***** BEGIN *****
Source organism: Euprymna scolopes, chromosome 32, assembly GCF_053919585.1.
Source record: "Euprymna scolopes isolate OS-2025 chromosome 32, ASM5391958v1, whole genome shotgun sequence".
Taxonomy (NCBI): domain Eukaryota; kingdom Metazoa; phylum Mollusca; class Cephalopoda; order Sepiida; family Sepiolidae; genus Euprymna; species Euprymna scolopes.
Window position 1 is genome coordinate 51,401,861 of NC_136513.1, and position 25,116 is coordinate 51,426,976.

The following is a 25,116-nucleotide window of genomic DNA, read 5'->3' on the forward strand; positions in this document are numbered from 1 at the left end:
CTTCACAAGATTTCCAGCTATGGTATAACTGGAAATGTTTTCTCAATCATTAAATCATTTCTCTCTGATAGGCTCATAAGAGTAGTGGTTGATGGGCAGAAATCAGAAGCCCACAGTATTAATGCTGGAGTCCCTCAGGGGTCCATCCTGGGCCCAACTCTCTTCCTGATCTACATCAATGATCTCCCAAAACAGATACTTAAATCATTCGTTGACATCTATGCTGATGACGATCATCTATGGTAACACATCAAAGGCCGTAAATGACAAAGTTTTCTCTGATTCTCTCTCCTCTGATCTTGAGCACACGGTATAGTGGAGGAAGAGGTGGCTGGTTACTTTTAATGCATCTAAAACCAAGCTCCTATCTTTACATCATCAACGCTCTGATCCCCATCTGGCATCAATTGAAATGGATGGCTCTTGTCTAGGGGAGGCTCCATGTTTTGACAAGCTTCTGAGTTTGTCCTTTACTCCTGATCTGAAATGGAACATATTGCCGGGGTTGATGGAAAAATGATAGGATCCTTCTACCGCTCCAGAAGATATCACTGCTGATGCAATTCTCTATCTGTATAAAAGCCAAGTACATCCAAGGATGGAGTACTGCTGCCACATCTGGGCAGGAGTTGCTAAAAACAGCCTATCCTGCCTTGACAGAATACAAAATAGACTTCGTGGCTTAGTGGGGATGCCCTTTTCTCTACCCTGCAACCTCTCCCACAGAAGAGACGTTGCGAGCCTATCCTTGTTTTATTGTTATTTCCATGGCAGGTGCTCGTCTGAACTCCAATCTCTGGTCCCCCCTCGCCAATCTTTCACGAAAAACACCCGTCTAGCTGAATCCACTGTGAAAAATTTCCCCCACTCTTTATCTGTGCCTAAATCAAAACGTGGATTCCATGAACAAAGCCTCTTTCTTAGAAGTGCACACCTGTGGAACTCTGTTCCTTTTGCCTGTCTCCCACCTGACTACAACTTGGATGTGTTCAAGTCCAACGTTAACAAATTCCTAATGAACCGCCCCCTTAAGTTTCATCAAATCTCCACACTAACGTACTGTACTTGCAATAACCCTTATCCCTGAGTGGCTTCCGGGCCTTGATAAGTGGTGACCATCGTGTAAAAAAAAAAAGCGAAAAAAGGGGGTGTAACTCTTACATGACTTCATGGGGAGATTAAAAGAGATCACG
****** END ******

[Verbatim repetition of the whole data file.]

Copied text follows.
Source organism: Euprymna scolopes, chromosome 32, assembly GCF_053919585.1.
Source record: "Euprymna scolopes isolate OS-2025 chromosome 32, ASM5391958v1, whole genome shotgun sequence".
Taxonomy (NCBI): domain Eukaryota; kingdom Metazoa; phylum Mollusca; class Cephalopoda; order Sepiida; family Sepiolidae; genus Euprymna; species Euprymna scolopes.
Window position 1 is genome coordinate 51,401,861 of NC_136513.1, and position 25,116 is coordinate 51,426,976.

The following is a 25,116-nucleotide window of genomic DNA, read 5'->3' on the forward strand; positions in this document are numbered from 1 at the left end:
CTTCACAAGATTTCCAGCTATGGTATAACTGGAAATGTTTTCTCAATCATTAAATCATTTCTCTCTGATAGGCTCATAAGAGTAGTGGTTGATGGGCAGAAATCAGAAGCCCACAGTATTAATGCTGGAGTCCCTCAGGGGTCCATCCTGGGCCCAACTCTCTTCCTGATCTACATCAATGATCTCCCAAAACAGATACTTAAATCATTCGTTGACATCTATGCTGATGACGATCATCTATGGTAACACATCAAAGGCCGTAAATGACAAAGTTTTCTCTGATTCTCTCTCCTCTGATCTTGAGCACACGGTATAGTGGAGGAAGAGGTGGCTGGTTACTTTTAATGCATCTAAAACCAAGCTCCTATCTTTACATCATCAACGCTCTGATCCCCATCTGGCATCAATTGAAATGGATGGCTCTTGTCTAGGGGAGGCTCCATGTTTTGACAAGCTTCTGAGTTTGTCCTTTACTCCTGATCTGAAATGGAACATATTGCCGGGGTTGATGGAAAAATGATAGGATCCTTCTACCGCTCCAGAAGATATCACTGCTGATGCAATTCTCTATCTGTATAAAAGCCAAGTACATCCAAGGATGGAGTACTGCTGCCACATCTGGGCAGGAGTTGCTAAAAACAGCCTATCCTGCCTTGACAGAATACAAAATAGACTTCGTGGCTTAGTGGGGATGCCCTTTTCTCTACCCTGCAACCTCTCCCACAGAAGAGACGTTGCGAGCCTATCCTTGTTTTATTGTTATTTCCATGGCAGGTGCTCGTCTGAACTCCAATCTCTGGTCCCCCCTCGCCAATCTTTCACGAAAAACACCCGTCTAGCTGAATCCACTGTGAAAAATTTCCCCCACTCTTTATCTGTGCCTAAATCAAAACGTGGATTCCATGAACAAAGCCTCTTTCTTAGAAGTGCACACCTGTGGAACTCTGTTCCTTTTGCCTGTCTCCCACCTGACTACAACTTGGATGTGTTCAAGTCCAACGTTAACAAATTCCTAATGAACCGCCCCCTTAAGTTTCATCAAATCTCCACACTAACGTACTGTACTTGCAATAACCCTTATCCCTGAGTGGCTTCCGGGCCTTGATAAGTGGTGACCATCGTGTAAAAAAAAAAAGCGAAAAAAGGGGGTGTAACTCTTACATGACTTCATGGGGAGATTAAAAGAGATCACG